into the world,
determined to do
the only thing you could do–
determined to save
the only life you could save.

 

I found some solace in this poem because I’m trying to do exactly what the narrator is doing – saving the only life I can save. I feel that the wind has been prying at the foundations of my own life as I have begun to question what I hadn’t questioned before, what I had just taken for granted as the path set before me. For years, I had assumed that my life would follow a certain pattern, including going to college, marrying a man, and having children. But I have come to realize that college may not be the right environment for me right now, I’m also attracted to people of other genders, and I’m not sure anymore if I want to get married or have children. Just like in this poem, people shout their bad advice: “Oh, so you want to work minimum wage the rest of your life?” “You’re not bi, it’s just a phase.” “You’ll change your mind.”

I’ve been charting unexplored territory here. It’s been invigorating, and I try to focus on that instead of letting other peoples’ reactions make me feel small. This poem challenges us to break away from society’s expectations and take care of ourselves. It’s heartbreaking to read about the narrator having to turn away from people who are also suffering, but I think that by making our own self care a priority, we will become wiser and stronger and ultimately more equipped to help others.

Source: http://maryoliver.beacon.org/2009/11/new-and-selected-one/

The Dissolution of Umi

Umi is dangerous.

She is clothed in shimmering water,

which she pulls back to reveal

the suppleness of her skin.

She pulls me in closer

for a kiss that takes me

into the black void of the ocean,

where twilight fish

carry lamps inside them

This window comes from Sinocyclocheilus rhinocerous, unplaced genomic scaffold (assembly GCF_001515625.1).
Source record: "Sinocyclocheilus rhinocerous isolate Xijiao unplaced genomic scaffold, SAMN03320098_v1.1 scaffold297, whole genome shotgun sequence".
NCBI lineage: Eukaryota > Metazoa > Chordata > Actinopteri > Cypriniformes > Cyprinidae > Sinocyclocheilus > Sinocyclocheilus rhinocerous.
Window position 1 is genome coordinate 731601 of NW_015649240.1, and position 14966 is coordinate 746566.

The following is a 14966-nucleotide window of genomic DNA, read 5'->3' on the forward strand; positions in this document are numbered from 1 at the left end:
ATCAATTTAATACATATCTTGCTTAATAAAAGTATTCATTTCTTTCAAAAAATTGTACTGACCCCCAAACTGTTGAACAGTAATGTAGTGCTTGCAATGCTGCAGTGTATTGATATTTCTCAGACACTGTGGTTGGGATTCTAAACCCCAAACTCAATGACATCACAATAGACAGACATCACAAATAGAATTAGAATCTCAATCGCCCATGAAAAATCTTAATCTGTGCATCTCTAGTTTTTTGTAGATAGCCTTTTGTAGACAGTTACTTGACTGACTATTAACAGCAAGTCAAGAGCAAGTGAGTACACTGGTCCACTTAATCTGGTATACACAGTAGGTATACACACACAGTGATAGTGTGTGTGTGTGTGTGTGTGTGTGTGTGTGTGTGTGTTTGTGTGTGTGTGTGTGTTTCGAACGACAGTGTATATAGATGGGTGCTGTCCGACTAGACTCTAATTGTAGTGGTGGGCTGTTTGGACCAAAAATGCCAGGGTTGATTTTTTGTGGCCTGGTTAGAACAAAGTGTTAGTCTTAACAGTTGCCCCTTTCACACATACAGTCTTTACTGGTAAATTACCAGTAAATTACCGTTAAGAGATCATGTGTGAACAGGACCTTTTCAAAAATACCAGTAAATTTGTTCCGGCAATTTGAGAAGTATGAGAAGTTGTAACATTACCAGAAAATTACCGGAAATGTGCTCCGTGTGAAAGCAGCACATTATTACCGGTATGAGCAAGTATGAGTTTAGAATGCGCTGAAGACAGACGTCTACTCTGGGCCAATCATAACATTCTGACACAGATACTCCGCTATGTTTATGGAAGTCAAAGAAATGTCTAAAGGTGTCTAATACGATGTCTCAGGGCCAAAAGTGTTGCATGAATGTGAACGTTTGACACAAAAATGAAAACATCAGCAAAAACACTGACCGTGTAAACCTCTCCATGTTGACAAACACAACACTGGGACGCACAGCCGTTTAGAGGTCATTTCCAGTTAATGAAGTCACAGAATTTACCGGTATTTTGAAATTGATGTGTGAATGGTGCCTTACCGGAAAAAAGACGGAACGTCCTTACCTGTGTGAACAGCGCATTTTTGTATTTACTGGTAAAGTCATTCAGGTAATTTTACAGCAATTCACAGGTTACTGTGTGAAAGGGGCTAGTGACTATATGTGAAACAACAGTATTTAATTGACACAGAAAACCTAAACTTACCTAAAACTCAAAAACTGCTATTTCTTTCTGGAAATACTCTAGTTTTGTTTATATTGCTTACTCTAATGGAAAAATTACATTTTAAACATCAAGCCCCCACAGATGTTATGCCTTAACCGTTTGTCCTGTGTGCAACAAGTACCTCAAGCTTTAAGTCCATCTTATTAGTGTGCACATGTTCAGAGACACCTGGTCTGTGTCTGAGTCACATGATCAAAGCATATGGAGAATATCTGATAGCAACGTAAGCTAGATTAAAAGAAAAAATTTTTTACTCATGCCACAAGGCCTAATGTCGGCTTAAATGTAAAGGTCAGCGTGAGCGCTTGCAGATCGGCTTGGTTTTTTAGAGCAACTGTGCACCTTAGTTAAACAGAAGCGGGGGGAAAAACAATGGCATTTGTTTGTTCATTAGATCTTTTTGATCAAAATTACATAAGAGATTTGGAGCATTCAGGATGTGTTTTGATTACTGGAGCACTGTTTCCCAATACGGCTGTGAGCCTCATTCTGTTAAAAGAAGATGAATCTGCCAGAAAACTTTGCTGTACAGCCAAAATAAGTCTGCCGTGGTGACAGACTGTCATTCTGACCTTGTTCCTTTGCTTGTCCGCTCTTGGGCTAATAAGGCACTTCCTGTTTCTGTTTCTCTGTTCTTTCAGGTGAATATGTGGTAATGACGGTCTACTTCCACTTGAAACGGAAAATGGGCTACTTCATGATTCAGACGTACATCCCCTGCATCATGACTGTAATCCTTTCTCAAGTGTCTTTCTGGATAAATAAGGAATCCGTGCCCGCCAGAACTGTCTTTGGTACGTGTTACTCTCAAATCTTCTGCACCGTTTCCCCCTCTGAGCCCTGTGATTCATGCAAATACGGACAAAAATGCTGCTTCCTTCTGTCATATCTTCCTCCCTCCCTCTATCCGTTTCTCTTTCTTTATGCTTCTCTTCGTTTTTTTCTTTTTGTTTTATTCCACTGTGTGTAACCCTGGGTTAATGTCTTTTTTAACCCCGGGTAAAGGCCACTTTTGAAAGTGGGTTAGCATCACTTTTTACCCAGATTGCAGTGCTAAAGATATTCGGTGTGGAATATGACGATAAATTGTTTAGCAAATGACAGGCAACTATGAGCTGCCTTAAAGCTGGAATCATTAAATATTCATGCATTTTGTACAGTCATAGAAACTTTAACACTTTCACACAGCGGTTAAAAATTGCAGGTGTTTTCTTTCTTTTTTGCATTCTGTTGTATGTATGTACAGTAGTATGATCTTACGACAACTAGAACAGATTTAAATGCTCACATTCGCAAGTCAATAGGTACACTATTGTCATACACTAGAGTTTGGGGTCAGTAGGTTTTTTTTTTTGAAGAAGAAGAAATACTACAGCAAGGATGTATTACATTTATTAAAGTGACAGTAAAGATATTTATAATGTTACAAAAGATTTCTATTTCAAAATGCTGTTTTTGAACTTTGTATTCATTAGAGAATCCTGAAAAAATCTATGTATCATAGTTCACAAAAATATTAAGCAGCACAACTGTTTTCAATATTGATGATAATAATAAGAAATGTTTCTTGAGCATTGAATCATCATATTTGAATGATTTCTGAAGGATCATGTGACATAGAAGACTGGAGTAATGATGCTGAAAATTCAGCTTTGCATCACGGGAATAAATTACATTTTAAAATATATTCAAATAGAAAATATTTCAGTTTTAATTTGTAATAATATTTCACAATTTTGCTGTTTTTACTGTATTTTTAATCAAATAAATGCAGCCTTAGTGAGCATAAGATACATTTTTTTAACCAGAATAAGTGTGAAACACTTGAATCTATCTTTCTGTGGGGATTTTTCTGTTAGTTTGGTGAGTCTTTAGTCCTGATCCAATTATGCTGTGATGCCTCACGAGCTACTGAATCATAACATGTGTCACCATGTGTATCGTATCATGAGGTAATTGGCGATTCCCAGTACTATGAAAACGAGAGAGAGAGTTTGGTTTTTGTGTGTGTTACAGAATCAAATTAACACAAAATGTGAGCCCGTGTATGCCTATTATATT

and giant isopods

scavenge the floor.

She lets me hold

the mist of her being

in my embrace.

I vowed never to let her go,

but I’m afraid it’s too late –

she is already slipping

through my fingers.

When our lips finally part,

mine are stained with the kind of blood

that will never wash away.

I want to call out to her,

but the icy water would crush

my lungs in seconds…

All I can do is watch, helplessly,

as her eyes roll back,

and the tendrils of her hair

float up like strands of seaweed,

until the rest of her dissolves

into a creamy foam.

I want nothing more

than to stay down here, with what is left of her,

but my body moves up,

as if someone is pulling a string

through my spine;

there is no way to fight it.

I break through the surface,

and up here, the water

is green and warm, with streaks

of sunlight.

I would much rather be

in the dark water with Umi,

even if I never saw the sun again.

With her hollow laugh

and the ripples of her skin

and undulating breasts,

and the enticing flow between her thighs,

I would not have needed the warmth.

But now she is gone –

and all I have left of her

is the metallic taste in my mouth.

 

Copyright 2014 by Shannon Dennis